Month: January 2019

Invisible injury
Military Health Matters

Invisible injury

If a soldier’s moral conscience is damaged, the problem and the solution can both be hard to find   For almost a decade, Canadian Armed Forces reservist James (not his real name) has been haunted by memories from one of his three tours to Afghanistan—haunted by something he did not do.  An Afghan civilian reported to him that a member of the Taliban had set an improvised explosive device (IED) along a route travelled by patrols returning to base. The informant said he could see the terrorist lying in wait, ready to blow up the next military vehicle to come by. Although he was in radio contact with a Canadian convoy using that road, James had been ordered to pass such information only up through the chain of command, where it would be verified and orders issued. He was warne...
Ernie Verhulst (Part 2): Growing up fast in occupied Holland
Front Lines

Ernie Verhulst (Part 2): Growing up fast in occupied Holland

This is the second of two stories on Ernie Verhulst’s childhood in occupied Holland. To read part one, published on Jan. 23 click here. A wide-eyed boy when the occupation of the Netherlands started, Ernie Verhulst had witnessed widespread atrocities, death and destruction. The sound of streams of Allied bombers passing overhead on their way to targets in Germany—Americans by day; British and Canadians by night—had become so commonplace he rarely bothered to look up anymore. By the fourth year of Germany’s occupation, the Dutch youth’s Jewish neighbours had been hustled off to concentration camps, suspected resistance members had been shot, suicide victims floated down the Maas River and in this, the “Hunger Winter” of 1944, 20,000 Dutch would die of starvation. Indeed, Verhulst’s...
A Mountie is killed by the Mad Trapper
Military Milestones

A Mountie is killed by the Mad Trapper

On Jan. 30, 1932, Albert Johnson, known as the Mad Trapper of Rat River, sealed his fate by killing RCMP Constable Edgar Millen. Surly and unfriendly, Johnson built a cabin in the summer of 1931 at prime trapping grounds along the Rat River in the Northwest Territories—but he never got a licence to trap. When trapping season started, members of the Loucheux First Nation found someone interfering with their traps—and the only new person on the scene was Johnson. They complained to Millen at Fort McPherson, south of Inuvik. Millen sent out two investigators, who trekked a week to Johnson’s cabin. Met with surly resistance, the constables went to Aklavik for reinforcements and a search warrant. When the expanded party of four reached the cabin again on Dec. 31, 1931, Const. Alfred Ki...
Support given for research on first responders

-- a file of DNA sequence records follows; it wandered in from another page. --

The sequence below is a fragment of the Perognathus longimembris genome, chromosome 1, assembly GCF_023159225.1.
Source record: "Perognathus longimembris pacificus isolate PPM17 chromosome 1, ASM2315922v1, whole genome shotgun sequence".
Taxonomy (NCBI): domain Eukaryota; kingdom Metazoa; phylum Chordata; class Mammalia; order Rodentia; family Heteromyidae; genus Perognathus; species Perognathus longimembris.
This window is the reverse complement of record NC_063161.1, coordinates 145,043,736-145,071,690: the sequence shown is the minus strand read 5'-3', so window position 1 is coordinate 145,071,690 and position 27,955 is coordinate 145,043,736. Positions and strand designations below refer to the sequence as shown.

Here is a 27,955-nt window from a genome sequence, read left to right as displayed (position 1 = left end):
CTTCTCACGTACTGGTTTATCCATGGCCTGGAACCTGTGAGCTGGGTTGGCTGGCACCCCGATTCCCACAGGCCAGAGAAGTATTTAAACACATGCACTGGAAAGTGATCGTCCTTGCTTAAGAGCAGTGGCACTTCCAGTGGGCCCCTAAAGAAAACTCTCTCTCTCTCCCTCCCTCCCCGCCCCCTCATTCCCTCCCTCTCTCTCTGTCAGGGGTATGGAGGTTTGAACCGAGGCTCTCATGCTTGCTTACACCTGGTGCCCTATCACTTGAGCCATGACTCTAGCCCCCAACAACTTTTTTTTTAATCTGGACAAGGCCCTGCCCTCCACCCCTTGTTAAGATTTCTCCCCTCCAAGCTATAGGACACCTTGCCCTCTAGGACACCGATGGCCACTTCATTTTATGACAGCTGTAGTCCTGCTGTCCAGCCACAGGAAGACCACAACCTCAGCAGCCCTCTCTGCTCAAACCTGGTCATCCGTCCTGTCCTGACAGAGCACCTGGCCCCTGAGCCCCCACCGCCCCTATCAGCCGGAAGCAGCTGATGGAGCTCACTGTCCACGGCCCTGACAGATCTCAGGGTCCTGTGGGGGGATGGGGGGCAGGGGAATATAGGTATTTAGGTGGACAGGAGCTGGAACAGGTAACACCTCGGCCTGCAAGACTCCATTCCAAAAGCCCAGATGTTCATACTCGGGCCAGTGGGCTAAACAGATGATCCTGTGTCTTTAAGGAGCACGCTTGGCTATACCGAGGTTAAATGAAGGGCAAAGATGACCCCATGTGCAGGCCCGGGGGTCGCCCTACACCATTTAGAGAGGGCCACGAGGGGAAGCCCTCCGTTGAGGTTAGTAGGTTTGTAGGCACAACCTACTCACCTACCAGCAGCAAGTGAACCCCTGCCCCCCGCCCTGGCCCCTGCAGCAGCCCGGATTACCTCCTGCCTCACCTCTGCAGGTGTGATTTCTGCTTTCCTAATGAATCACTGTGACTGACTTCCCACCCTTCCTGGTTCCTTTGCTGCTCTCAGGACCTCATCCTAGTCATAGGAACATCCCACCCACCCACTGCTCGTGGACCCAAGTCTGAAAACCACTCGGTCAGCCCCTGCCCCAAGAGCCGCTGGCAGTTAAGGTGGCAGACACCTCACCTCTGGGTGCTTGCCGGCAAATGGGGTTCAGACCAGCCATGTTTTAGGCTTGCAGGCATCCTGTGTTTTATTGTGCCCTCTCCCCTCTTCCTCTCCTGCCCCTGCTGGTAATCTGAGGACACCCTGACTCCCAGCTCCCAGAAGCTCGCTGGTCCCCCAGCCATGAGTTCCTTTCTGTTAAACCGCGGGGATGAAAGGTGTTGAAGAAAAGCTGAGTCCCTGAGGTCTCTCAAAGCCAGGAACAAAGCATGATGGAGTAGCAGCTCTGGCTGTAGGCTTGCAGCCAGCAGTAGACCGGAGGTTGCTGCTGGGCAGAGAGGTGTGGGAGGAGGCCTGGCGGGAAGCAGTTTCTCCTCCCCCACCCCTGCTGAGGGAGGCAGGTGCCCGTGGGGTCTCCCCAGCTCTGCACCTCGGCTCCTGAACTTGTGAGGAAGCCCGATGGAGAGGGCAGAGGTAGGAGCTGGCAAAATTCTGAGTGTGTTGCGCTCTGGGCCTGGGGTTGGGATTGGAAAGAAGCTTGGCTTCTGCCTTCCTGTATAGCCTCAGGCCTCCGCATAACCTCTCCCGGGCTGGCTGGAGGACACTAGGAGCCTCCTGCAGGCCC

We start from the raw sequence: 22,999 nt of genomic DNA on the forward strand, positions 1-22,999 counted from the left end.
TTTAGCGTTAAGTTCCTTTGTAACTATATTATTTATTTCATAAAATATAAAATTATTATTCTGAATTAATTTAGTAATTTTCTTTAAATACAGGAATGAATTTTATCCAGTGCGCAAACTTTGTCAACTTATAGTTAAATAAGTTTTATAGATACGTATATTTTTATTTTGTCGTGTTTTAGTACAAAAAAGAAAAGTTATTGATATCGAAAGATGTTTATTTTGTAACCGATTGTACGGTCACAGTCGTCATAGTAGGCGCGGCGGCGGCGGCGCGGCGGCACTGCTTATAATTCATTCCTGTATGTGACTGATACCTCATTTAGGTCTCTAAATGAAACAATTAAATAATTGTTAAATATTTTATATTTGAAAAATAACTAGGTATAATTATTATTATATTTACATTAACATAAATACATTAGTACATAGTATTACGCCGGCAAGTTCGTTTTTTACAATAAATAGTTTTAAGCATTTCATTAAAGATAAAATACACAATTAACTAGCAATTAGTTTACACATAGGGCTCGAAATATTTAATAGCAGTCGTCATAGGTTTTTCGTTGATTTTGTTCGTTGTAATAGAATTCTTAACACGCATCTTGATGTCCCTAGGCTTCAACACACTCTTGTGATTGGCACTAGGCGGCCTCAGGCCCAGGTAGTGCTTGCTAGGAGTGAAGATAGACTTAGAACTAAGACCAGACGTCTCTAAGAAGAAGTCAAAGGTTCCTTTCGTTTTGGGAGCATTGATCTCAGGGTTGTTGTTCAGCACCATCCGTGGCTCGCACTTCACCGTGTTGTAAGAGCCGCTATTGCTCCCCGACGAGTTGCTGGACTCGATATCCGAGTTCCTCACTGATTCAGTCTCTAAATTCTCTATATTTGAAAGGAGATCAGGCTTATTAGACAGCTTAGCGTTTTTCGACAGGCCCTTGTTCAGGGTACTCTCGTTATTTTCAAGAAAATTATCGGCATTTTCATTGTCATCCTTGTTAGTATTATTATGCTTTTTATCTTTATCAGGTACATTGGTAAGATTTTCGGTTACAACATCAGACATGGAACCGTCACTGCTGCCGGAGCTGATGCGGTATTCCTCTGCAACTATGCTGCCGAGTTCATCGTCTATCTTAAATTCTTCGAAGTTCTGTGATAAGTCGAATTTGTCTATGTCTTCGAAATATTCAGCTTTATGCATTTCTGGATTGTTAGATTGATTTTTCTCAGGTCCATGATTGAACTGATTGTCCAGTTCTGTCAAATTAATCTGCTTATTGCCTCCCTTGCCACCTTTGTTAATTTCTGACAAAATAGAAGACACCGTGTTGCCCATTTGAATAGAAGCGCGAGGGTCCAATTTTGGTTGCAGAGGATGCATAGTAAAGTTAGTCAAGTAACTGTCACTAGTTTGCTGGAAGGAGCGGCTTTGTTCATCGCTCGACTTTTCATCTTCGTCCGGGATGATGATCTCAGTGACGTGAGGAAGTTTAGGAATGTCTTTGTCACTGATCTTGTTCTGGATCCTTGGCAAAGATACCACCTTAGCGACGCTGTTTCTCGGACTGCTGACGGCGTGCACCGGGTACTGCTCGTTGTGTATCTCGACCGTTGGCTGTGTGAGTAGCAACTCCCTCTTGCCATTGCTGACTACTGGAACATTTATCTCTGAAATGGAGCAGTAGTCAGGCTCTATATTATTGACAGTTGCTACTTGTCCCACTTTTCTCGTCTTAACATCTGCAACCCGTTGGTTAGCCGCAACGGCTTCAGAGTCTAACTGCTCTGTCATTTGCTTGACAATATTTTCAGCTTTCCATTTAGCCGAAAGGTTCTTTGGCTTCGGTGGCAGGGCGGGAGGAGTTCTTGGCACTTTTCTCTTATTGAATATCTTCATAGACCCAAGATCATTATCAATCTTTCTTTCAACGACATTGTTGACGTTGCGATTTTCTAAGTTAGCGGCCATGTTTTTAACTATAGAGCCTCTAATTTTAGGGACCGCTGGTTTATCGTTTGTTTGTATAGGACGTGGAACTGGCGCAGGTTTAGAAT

News

Support given for research on first responders

Research into the health and well-being of military personnel and veterans will help in a 2019 national action plan on post-traumatic stress injuries among first responders and public-safety workers. There are linkages between mental-health issues that confront firefighters, police officers, para-medics, correctional officers, border personnel, emergency workers and serving military and veterans, said Minister of Public Safety Ralph Goodale in the opening speech at the 2018 Canadian Institute of Military and Veteran Health Research (CIMVHR) forum in Regina. Like military personnel, public-safety officers run into the teeth of a crisis, he said. “The gruesome realities they are called upon to witness take a heavy toll”—58 first responders committed suicide in 2017 alone. Yet research i...
Help is just a phone call away
Serving You

Help is just a phone call away

What is the Veterans Affairs Canada (VAC) Assistance Service? The VAC Assistance Service is a counselling and referral service, available 24/7 through a toll-free number to veterans, former RCMP members, their families and caregivers. The VAC Assistance Service is a voluntary and confidential service delivered through a nationwide team of mental-health professionals. When you phone, you will speak to a mental-health professional who will ask you questions to determine your needs and your location, and then match you up with a local mental-health professional for face-to-face counselling. There is no cost for the services provided. What types of counselling are available? The VAC Assistance Service can provide up to 20 sessions of counselling in a number of areas, including work-rela...
Veterans benefit from correction and settled lawsuit
News

Veterans benefit from correction and settled lawsuit

As much as $265 million will be put in veterans’ pockets as the federal government rectifies an accounting error and settles a class-action lawsuit over benefits clawbacks. The accounting error between 2003 and 2010, uncovered by the veterans ombudsman, stinted veterans and RCMP retirees of indexation increases to their disability pensions. The adjustments did not take into account a change to provincial tax credits. About 270,000 veterans, RCMP retirees, survivors and estates are affected. “We will ensure those affected receive the compensation to which they are entitled,” said then Veterans Affairs Minister Seamus O’Regan. The error has been fixed and affected veterans, or their estates, will receive retroactive compensation ranging from a few hundred to a couple of thousand dollars...

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